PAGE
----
1) Sugar-sweetened beverages (regular soft drinks, fruit drinks, fruit punch, or any other high-calorie beverage sweetened with sugar)
             2) diet drinks (diet soda and other diet drinks sweetened with artificial sweeteners)
             3) milk (whole milk, 2% reduced-fat milk, 1% low-fat milk, and skim milk)
             4) 100% juice (100% fruit and vegetable juice)
            5) coffee and tea with sugar (sweetened with sugar)
            6) coffee and tea without sugar (unsweetened or sweetened with artificial sweeteners)
            7) alcoholic beverages (beer, wine, spirits, and other alcoholic drinks).
            Each participant’s daily nutrient, energy, and beverage intakes were calculated by taking the average of 2 recalls per time point. Liquid calorie intake was calculated as the sum of
calories from the 7 beverage categories. Solid calorie intake was calculated by subtracting liquid calories from total calories.
            The researchers offer a couple of possible explanations for their findings. The absence of chewing when consuming liquids may result in decreased pancreatic responses. Beverages also clear the stomach sooner than solid food and may induce weaker satiety signals in the gastrointestinal tract.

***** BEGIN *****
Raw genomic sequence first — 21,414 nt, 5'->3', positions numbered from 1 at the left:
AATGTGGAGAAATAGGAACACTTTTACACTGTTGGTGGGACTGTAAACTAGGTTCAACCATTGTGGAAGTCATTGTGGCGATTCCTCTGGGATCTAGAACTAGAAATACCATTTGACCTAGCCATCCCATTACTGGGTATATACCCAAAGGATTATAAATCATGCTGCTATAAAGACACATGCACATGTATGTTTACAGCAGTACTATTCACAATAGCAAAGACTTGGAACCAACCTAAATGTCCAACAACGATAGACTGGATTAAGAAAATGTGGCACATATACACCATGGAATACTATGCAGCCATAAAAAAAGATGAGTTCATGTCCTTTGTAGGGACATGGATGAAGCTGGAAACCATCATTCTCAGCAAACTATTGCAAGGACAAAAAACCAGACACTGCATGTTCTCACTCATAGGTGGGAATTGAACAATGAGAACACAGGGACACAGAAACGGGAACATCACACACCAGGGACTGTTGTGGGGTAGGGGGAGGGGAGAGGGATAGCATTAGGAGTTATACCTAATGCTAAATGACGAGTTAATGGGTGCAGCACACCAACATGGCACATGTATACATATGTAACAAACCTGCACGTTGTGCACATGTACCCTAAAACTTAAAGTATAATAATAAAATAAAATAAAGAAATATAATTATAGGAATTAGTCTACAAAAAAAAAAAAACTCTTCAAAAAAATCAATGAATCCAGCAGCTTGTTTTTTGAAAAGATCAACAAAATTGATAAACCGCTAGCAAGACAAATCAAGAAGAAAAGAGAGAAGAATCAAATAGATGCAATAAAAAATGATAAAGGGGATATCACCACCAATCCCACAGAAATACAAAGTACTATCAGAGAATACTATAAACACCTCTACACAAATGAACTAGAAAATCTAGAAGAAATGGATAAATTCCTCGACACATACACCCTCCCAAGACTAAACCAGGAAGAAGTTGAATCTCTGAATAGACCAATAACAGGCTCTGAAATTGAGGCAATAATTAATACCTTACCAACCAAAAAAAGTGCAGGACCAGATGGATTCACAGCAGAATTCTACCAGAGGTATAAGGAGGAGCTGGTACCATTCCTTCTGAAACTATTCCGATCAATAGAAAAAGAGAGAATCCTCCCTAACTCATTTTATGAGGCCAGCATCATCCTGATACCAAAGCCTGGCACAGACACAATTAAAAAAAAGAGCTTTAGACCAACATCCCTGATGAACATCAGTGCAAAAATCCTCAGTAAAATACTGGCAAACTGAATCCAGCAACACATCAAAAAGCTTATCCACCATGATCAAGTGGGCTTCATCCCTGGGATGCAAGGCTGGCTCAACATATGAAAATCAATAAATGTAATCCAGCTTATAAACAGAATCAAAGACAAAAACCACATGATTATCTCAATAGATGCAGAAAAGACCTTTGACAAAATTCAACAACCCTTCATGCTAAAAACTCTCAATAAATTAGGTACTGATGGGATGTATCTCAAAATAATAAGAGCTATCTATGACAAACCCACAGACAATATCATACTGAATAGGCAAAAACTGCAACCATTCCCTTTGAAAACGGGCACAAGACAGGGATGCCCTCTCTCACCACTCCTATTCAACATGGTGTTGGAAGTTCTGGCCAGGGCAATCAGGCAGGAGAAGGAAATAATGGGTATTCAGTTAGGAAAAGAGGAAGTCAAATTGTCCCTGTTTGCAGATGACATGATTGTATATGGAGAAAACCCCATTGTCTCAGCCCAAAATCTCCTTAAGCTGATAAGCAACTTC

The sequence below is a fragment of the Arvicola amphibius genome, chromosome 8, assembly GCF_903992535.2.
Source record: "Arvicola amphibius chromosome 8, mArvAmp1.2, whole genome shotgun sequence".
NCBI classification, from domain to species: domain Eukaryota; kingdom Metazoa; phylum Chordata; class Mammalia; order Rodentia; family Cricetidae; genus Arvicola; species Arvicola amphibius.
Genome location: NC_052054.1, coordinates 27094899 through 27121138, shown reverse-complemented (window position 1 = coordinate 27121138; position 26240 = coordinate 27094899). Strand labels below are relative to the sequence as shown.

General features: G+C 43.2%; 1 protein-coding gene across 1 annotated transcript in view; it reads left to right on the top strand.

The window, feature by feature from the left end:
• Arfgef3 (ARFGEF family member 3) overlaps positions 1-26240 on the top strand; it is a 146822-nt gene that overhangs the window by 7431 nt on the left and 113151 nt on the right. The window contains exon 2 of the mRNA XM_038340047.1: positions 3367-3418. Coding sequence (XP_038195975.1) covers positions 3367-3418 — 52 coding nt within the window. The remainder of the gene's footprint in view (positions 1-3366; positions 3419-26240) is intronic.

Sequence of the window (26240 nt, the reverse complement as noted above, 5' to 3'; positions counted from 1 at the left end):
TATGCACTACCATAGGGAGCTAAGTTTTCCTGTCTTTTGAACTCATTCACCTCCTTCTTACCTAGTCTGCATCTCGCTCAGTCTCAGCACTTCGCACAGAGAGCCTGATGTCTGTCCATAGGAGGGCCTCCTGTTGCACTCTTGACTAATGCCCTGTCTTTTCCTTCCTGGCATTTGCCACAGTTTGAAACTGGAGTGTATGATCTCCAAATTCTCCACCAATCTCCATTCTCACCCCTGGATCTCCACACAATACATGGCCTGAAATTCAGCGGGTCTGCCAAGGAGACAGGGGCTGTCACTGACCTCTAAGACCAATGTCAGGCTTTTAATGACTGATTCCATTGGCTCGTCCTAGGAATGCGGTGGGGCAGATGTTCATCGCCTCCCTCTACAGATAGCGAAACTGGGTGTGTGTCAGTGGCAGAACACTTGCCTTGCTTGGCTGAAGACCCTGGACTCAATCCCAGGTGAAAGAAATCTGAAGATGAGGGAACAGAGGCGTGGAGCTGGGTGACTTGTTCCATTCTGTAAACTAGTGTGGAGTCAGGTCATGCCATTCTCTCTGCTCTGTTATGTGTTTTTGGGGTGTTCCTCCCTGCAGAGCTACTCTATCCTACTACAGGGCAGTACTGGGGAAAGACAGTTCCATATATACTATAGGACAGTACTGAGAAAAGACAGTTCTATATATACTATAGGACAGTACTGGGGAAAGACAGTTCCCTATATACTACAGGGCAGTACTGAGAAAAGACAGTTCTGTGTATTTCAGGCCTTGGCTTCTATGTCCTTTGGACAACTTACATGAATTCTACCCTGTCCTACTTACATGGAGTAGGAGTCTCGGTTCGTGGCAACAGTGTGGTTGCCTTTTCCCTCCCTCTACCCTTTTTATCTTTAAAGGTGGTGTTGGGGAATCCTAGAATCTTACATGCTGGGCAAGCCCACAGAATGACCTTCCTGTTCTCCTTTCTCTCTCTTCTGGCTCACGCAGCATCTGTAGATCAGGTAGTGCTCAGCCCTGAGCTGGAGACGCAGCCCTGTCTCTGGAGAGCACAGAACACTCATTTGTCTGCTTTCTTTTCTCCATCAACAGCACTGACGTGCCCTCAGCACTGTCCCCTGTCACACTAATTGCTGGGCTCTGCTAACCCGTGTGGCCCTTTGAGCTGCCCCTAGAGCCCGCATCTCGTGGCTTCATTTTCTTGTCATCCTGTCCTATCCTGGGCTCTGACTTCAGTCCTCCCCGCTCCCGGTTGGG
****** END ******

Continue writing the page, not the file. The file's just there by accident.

“Our study supports policy recommendations and public health efforts to reduce the intake of liquid calories, particularly from sugar-sweetened beverages,” concludes Dr. Chen.
            Participants include the LSU’s Pennington Biomedical Research Center, Johns Hopkins Schools of Public Health and Medicine, Duke University Medical Center, and Kaiser Permanente Center for Health Research. The study was supported by funding from the National Heart, Lung, and Blood Institute and grants from the National Institutes of Health.

UNO Psychology Department Awarded $144,000 Grant

(April 22, 2009, New Orleans, La.) – With a $144,000 grant from the Louisiana Board of Regents, the UNO Psychology Department’s Psychology Clinic will offer state-of-the-art services, including assessment and treatment of disruptive behavior and attention problems, learning problems, and anxiety and mood problems.

The UNO Psychology Department has been awarded the grant to renovate its in-house Psychology Clinic over the next two years under the leadership of Dr. Michelle Martel and Dr. Monica Marsee, assistant professors of psychology. Also participating in the restoration of the clinic will be professors Dr. Paul Frick, department chair, Dr. Kevin Greve, Dr. Mary Williams-Brewer and Dr. Carl Weems.